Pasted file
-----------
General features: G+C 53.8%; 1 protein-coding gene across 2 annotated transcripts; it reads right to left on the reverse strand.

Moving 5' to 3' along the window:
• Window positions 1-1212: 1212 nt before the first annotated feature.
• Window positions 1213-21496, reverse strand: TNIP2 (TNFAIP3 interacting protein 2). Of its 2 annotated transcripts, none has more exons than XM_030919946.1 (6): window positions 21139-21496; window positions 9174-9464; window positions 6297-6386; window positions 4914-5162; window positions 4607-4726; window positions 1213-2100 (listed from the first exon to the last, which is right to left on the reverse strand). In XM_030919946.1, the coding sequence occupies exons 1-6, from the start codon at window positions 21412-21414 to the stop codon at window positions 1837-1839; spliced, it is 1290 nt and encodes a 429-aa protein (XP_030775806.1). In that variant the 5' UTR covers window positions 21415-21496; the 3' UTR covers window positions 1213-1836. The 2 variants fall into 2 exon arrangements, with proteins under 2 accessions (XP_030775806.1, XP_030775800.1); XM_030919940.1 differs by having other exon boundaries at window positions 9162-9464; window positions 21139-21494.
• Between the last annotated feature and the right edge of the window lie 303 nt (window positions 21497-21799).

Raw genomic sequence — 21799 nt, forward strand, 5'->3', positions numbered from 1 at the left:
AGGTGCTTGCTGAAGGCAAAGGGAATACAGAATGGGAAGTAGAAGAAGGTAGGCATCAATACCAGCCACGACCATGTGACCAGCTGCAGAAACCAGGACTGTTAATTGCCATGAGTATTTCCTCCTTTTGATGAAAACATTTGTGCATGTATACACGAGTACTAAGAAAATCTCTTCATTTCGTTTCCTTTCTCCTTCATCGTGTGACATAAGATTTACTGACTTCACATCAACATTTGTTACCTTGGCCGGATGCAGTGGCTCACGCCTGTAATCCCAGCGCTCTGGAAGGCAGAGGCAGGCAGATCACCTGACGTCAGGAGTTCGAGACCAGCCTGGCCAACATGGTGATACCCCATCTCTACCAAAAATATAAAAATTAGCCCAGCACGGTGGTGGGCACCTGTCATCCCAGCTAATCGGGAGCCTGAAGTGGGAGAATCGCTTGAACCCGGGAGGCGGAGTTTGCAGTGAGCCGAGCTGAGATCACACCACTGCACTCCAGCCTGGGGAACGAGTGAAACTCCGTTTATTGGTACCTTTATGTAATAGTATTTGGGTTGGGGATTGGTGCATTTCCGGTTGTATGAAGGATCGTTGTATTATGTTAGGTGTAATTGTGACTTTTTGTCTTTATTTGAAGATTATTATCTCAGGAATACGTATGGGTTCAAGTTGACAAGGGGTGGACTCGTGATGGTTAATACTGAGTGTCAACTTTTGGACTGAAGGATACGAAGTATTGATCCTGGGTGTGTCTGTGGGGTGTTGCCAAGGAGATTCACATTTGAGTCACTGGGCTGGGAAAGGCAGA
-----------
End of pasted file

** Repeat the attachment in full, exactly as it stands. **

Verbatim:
General features: G+C 53.8%; 1 protein-coding gene across 2 annotated transcripts; it reads right to left on the reverse strand.

Moving 5' to 3' along the window:
• Window positions 1-1212: 1212 nt before the first annotated feature.
• Window positions 1213-21496, reverse strand: TNIP2 (TNFAIP3 interacting protein 2). Of its 2 annotated transcripts, none has more exons than XM_030919946.1 (6): window positions 21139-21496; window positions 9174-9464; window positions 6297-6386; window positions 4914-5162; window positions 4607-4726; window positions 1213-2100 (listed from the first exon to the last, which is right to left on the reverse strand). In XM_030919946.1, the coding sequence occupies exons 1-6, from the start codon at window positions 21412-21414 to the stop codon at window positions 1837-1839; spliced, it is 1290 nt and encodes a 429-aa protein (XP_030775806.1). In that variant the 5' UTR covers window positions 21415-21496; the 3' UTR covers window positions 1213-1836. The 2 variants fall into 2 exon arrangements, with proteins under 2 accessions (XP_030775806.1, XP_030775800.1); XM_030919940.1 differs by having other exon boundaries at window positions 9162-9464; window positions 21139-21494.
• Between the last annotated feature and the right edge of the window lie 303 nt (window positions 21497-21799).

Raw genomic sequence — 21799 nt, forward strand, 5'->3', positions numbered from 1 at the left:
AGGTGCTTGCTGAAGGCAAAGGGAATACAGAATGGGAAGTAGAAGAAGGTAGGCATCAATACCAGCCACGACCATGTGACCAGCTGCAGAAACCAGGACTGTTAATTGCCATGAGTATTTCCTCCTTTTGATGAAAACATTTGTGCATGTATACACGAGTACTAAGAAAATCTCTTCATTTCGTTTCCTTTCTCCTTCATCGTGTGACATAAGATTTACTGACTTCACATCAACATTTGTTACCTTGGCCGGATGCAGTGGCTCACGCCTGTAATCCCAGCGCTCTGGAAGGCAGAGGCAGGCAGATCACCTGACGTCAGGAGTTCGAGACCAGCCTGGCCAACATGGTGATACCCCATCTCTACCAAAAATATAAAAATTAGCCCAGCACGGTGGTGGGCACCTGTCATCCCAGCTAATCGGGAGCCTGAAGTGGGAGAATCGCTTGAACCCGGGAGGCGGAGTTTGCAGTGAGCCGAGCTGAGATCACACCACTGCACTCCAGCCTGGGGAACGAGTGAAACTCCGTTTATTGGTACCTTTATGTAATAGTATTTGGGTTGGGGATTGGTGCATTTCCGGTTGTATGAAGGATCGTTGTATTATGTTAGGTGTAATTGTGACTTTTTGTCTTTATTTGAAGATTATTATCTCAGGAATACGTATGGGTTCAAGTTGACAAGGGGTGGACTCGTGATGGTTAATACTGAGTGTCAACTTTTGGACTGAAGGATACGAAGTATTGATCCTGGGTGTGTCTGTGGGGTGTTGCCAAGGAGATTCACATTTGAGTCACTGGGCTGGGAAAGGCAGA